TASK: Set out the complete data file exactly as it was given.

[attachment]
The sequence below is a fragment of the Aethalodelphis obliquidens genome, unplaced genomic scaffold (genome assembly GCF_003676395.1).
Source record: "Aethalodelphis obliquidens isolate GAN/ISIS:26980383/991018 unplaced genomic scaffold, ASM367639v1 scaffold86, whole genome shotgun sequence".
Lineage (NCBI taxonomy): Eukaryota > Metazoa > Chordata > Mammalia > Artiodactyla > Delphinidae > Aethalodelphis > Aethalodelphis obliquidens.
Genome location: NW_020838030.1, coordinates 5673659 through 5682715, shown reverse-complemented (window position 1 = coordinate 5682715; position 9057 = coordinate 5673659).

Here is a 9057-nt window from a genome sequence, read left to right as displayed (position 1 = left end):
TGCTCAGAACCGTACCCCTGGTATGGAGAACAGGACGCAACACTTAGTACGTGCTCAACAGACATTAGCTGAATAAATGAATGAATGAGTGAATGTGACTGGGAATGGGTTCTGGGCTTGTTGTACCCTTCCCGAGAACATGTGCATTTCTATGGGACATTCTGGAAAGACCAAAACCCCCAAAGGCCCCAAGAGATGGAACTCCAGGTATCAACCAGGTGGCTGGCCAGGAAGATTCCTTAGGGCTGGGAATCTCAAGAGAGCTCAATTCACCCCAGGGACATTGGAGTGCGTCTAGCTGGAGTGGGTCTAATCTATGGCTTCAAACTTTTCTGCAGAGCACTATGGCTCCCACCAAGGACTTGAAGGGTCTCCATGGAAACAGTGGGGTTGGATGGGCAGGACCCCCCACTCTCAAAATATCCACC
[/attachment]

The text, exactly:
The sequence below is a fragment of the Aethalodelphis obliquidens genome, unplaced genomic scaffold (genome assembly GCF_003676395.1).
Source record: "Aethalodelphis obliquidens isolate GAN/ISIS:26980383/991018 unplaced genomic scaffold, ASM367639v1 scaffold86, whole genome shotgun sequence".
Lineage (NCBI taxonomy): Eukaryota > Metazoa > Chordata > Mammalia > Artiodactyla > Delphinidae > Aethalodelphis > Aethalodelphis obliquidens.
Genome location: NW_020838030.1, coordinates 5673659 through 5682715, shown reverse-complemented (window position 1 = coordinate 5682715; position 9057 = coordinate 5673659).

Here is a 9057-nt window from a genome sequence, read left to right as displayed (position 1 = left end):
TGCTCAGAACCGTACCCCTGGTATGGAGAACAGGACGCAACACTTAGTACGTGCTCAACAGACATTAGCTGAATAAATGAATGAATGAGTGAATGTGACTGGGAATGGGTTCTGGGCTTGTTGTACCCTTCCCGAGAACATGTGCATTTCTATGGGACATTCTGGAAAGACCAAAACCCCCAAAGGCCCCAAGAGATGGAACTCCAGGTATCAACCAGGTGGCTGGCCAGGAAGATTCCTTAGGGCTGGGAATCTCAAGAGAGCTCAATTCACCCCAGGGACATTGGAGTGCGTCTAGCTGGAGTGGGTCTAATCTATGGCTTCAAACTTTTCTGCAGAGCACTATGGCTCCCACCAAGGACTTGAAGGGTCTCCATGGAAACAGTGGGGTTGGATGGGCAGGACCCCCCACTCTCAAAATATCCACC